Determinants and impact of generalist-specialist communication about pediatric outpatient referrals
Department of Pediatrics; Meyers Primary Care Institute; Department of Psychiatry
Ambulatory Care; Child; *Communication; Health Care Surveys; Humans; Interprofessional Relations; Outpatients; Pediatrics; Physician's Practice Patterns; Primary Health Care; Prospective Studies; *Referral and Consultation; Regression Analysis; Specialties, Medical
Health Services Research | Life Sciences | Medicine and Health Sciences | Pediatrics | Primary Care
OBJECTIVE: Effective communication between primary care and specialty physicians is essential for comanagement when children are referred to specialty care. We sought to determine rates of physician-reported communication between primary care physicians and specialists, the clinical impact of communication or its absence, and patient- and practice system-level determinants of communication for a cohort of children referred to specialty care.
METHODS: We enrolled 179 patients newly referred from general pediatricians in 30 community practices to 15 pediatric medical specialists in 5 specialties. Primary care physicians and specialists completed questionnaires at the first specialty visit and 6 months later. Questions covered communication received by primary care physicians and specialists, its impact on care provision, system characteristics of practices, and roles of physicians in treatment. We used multivariate logistic regression to determine associations between practice system and patient characteristics and the dependent variable of reported primary care physician-specialist communication.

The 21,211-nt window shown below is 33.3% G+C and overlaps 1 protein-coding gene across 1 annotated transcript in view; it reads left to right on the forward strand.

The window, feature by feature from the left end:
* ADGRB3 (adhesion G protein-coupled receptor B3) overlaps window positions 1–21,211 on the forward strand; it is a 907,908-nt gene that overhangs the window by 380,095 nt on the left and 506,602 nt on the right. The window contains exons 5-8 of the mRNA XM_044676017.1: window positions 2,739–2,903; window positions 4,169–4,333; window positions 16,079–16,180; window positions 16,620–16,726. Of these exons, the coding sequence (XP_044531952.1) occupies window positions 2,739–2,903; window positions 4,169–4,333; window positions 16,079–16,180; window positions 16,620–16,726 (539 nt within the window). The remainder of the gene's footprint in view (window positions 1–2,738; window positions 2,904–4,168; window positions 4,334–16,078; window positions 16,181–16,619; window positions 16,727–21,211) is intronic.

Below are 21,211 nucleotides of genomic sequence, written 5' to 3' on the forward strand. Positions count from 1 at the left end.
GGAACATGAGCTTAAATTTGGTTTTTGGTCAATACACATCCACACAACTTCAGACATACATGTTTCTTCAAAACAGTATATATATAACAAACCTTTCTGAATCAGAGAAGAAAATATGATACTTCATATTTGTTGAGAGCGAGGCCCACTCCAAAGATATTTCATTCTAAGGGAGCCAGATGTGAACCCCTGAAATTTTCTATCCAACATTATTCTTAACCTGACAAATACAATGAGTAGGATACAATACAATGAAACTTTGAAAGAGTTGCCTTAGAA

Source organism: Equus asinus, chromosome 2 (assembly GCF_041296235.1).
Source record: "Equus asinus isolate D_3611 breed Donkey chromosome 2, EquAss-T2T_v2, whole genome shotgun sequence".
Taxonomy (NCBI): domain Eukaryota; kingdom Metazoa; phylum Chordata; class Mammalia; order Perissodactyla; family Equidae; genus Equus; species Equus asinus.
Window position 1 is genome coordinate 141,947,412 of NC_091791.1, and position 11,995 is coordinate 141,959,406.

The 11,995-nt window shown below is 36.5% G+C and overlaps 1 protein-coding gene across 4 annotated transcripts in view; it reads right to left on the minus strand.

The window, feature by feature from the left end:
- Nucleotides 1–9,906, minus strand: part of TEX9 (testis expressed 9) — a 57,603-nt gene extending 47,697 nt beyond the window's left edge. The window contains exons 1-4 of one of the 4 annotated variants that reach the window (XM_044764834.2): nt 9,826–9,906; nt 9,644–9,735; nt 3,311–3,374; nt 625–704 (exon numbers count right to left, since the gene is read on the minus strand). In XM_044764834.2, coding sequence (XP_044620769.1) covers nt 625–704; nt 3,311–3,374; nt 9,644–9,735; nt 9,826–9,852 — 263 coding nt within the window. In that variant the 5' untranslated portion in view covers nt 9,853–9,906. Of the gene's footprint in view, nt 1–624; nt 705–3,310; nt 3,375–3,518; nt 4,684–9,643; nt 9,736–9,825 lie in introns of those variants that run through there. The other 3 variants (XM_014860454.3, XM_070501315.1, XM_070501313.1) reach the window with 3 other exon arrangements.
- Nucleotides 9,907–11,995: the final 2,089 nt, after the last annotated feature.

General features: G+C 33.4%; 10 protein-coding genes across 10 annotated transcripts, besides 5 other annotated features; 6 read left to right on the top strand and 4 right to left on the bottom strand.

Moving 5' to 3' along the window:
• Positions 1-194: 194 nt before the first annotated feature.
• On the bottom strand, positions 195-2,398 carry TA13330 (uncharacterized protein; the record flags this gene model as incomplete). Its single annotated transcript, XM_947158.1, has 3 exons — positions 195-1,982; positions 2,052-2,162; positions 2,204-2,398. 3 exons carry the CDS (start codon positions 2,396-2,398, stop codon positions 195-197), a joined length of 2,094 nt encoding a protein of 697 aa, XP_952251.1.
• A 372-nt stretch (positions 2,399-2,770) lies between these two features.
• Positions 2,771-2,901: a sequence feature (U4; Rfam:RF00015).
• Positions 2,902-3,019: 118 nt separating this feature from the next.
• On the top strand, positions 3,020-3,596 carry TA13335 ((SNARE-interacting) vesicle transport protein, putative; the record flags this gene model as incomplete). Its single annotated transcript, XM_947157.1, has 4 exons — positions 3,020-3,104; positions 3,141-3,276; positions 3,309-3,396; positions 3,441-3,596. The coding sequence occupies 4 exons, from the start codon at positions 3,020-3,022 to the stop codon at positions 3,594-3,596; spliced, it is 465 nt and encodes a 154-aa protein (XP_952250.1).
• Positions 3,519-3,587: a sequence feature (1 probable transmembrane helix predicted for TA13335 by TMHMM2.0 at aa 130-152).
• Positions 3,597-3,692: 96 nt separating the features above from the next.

RESULTS: Specialists reported communication from referring primary care physicians for only 50% of initial referrals, whereas primary care physicians reported communication from specialists after 84% of initial consultations. Communication was strongly associated with physicians' reported ability to provide optimal care. System characteristics associated with reported primary care physician-specialist communication were computer access to chart notes and lack of delays in receipt of information. Associated patient characteristics included non-Medicaid insurance, no additional specialists seen, and specialty to which referred. Physicians favored comanagement of referred patients in more than two thirds of the cases.
CONCLUSIONS: Although a prerequisite for optimal care, communication from primary care physicians to specialists is frequently absent. Interventions should promote widely accessible clinical information systems and target children with complex needs and public insurance.
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Citation: Pediatrics. 2006 Oct;118(4):1341-9. Link to article on publisher's site